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CME: Mexico's 'Christmas Gift' to USDA

by 5m Editor
29 December 2008, at 12:42pm

US - CME's Daily Livestock Report for 26 December 2008.

Mexican officials left a nice Christmas present under the USDA tree earlier in the week as they suspended pork, beef, and poultry imports from a number of US plants. While the suspension does impact some beef and turkey exports to Mexico, pork appeared to be the most affected as Mexico de-listed some of the largest pork packing plants in the country, including the Smithfield Tar Heel plant, which according to the latest analysis from Steve Meyer, accounts for about 7.5 per cent of overall US hog slaughter capacity.

Using the slaughter capacity information from Steve for 2007 and the USDA list of plants eligible to export product to Mexico, we calculate that about 45 per cent of overall US hog slaughter capacity is now ineligible for export to Mexico. The four Smithfield plants that were suspended accounted for more than a third of the overall suspended capacity, while the three suspended Tyson plants accounted for another 27 per cent. Again, based on the 2007 capacity calculations, we estimate that 60 per cent of the total Smithfield slaughter capacity and 70 per cent of the total Tyson slaughter cannot be shipped to Mexico at this time. Production from the Triumph Foods and Seaboard plants also cannot be shipped to Mexico at this time. In addition, some processing facilities were also delisted and are ineligible to ship until further notice.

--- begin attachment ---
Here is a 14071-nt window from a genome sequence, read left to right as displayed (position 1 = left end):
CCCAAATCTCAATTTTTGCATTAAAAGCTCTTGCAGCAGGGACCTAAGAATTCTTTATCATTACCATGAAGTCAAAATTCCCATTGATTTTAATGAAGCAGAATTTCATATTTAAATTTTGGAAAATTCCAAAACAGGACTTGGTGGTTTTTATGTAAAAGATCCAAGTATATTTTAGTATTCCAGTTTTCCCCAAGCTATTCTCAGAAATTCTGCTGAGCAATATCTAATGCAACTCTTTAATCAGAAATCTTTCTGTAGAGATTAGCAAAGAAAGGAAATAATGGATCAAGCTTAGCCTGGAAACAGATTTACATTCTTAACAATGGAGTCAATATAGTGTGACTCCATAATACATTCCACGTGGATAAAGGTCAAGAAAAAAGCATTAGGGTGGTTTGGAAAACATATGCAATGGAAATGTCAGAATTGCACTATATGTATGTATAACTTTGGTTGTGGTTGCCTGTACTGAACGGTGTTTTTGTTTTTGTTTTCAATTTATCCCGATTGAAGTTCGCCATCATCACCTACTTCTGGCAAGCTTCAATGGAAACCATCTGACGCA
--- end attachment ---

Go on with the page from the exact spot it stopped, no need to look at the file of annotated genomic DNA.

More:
Immediately after the news broke, market participants were quick to point out that the Mexican action likely has its roots in the country of origin labeling (COOL) law that came into effect in September. Only a couple of days before issuing the suspensions, Mexico filed a formal complaint with the World Trade Organization (WTO) over the COOL issue and for the next 60 days Mexican officials will begin a series of consultations with their US counterparts. One cannot blame those in the market for seeing a link between the two and suspecting that Mexico is trying to impress upon the US side that trade is a two way street.

According to news reports, both USDA and Mexican officials have denied that the recent wave of suspensions was due to COOL, but rather various non compliance issues. The US Meat Export Federation (USMEF) notes that Mexican officials usually will delist a plant after two point of entry violations. USMEF and USDA have been working with Mexican officials to remedy some of the earlier point of entry violations, which makes the recent Mexico delisting rather surprising. While many expect the suspensions to be brief, it still presents a challenge to the market, especially in the short term as product destined for export now needs to be sold in the domestic market.